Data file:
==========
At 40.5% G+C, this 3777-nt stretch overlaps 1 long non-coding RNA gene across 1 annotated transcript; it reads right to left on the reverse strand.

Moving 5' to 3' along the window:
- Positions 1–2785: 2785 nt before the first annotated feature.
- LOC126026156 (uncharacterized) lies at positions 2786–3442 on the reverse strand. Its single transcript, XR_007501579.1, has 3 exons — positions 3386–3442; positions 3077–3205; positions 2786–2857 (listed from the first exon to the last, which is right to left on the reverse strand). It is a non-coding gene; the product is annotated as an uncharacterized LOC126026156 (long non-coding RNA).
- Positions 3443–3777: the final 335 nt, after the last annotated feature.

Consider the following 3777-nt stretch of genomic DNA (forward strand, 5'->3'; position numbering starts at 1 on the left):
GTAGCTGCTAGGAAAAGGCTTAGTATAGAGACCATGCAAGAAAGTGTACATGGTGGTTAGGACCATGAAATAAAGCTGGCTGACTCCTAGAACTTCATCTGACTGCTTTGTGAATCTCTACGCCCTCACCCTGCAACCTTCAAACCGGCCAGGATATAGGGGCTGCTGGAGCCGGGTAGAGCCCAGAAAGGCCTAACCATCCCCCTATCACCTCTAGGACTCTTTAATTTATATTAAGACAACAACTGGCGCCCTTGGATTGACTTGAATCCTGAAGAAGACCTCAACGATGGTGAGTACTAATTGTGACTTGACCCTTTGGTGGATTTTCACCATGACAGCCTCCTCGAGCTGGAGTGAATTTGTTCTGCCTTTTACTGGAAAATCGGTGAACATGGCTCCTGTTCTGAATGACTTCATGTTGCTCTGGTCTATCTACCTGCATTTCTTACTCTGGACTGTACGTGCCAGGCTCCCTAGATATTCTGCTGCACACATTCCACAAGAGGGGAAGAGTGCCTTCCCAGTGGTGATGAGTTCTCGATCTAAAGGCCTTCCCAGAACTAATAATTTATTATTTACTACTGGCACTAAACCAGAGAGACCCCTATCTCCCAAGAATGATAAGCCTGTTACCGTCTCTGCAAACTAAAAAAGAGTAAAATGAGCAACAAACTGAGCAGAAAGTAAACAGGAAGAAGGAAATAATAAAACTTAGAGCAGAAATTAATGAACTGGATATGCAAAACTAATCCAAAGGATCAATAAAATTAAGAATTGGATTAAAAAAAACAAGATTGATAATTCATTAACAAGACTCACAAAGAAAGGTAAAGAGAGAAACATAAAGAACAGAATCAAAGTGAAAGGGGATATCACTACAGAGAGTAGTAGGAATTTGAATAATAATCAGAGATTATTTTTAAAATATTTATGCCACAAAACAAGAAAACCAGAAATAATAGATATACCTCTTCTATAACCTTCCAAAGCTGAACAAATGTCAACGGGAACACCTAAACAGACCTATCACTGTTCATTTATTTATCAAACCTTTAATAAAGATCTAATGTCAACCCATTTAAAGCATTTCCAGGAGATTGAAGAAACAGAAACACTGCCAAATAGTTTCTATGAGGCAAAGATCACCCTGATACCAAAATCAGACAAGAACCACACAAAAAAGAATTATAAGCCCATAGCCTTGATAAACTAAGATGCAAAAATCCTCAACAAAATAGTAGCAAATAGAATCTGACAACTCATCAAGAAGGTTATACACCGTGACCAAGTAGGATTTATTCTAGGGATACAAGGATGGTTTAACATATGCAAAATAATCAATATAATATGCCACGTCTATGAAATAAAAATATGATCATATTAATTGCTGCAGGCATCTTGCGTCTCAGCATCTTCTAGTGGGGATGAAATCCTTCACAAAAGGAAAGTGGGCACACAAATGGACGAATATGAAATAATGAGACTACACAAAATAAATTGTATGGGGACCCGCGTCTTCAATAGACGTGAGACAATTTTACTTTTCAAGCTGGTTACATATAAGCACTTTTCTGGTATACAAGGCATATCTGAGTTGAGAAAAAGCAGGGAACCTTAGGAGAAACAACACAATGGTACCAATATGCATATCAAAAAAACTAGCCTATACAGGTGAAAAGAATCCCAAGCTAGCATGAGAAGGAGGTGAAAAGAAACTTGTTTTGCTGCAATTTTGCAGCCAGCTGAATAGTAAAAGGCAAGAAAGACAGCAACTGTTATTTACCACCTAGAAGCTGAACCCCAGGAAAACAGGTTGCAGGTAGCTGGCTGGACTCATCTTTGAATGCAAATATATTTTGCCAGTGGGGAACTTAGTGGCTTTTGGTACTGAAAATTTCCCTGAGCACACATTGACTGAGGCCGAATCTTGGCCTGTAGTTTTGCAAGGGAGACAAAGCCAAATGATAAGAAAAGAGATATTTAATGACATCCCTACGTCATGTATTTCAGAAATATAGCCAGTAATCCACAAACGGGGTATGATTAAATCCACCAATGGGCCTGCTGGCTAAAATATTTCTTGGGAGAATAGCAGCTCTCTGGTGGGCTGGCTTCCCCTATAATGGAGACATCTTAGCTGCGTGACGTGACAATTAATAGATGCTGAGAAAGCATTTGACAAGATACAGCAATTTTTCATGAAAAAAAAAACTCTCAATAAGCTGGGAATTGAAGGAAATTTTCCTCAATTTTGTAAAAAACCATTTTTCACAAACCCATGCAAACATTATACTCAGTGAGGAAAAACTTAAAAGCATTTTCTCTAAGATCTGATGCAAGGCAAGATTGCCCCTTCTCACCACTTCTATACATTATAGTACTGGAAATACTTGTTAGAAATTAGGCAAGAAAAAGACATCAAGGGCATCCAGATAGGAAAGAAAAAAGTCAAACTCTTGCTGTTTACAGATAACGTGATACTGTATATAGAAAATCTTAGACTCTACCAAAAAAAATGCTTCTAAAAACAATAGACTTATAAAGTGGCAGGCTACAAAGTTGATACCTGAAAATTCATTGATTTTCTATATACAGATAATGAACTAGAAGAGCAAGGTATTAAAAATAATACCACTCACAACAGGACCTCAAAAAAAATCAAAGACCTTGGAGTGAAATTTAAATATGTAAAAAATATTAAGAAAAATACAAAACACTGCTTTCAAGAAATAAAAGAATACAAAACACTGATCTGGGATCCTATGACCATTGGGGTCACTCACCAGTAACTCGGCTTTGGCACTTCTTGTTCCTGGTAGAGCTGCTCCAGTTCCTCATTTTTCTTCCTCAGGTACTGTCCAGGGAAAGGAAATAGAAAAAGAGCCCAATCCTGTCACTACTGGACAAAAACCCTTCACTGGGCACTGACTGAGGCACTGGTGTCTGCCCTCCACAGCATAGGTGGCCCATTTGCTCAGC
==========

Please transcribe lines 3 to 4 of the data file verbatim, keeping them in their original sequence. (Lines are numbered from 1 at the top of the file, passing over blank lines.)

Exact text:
- Positions 1–2785: 2785 nt before the first annotated feature.
- LOC126026156 (uncharacterized) lies at positions 2786–3442 on the reverse strand. Its single transcript, XR_007501579.1, has 3 exons — positions 3386–3442; positions 3077–3205; positions 2786–2857 (listed from the first exon to the last, which is right to left on the reverse strand). It is a non-coding gene; the product is annotated as an uncharacterized LOC126026156 (long non-coding RNA).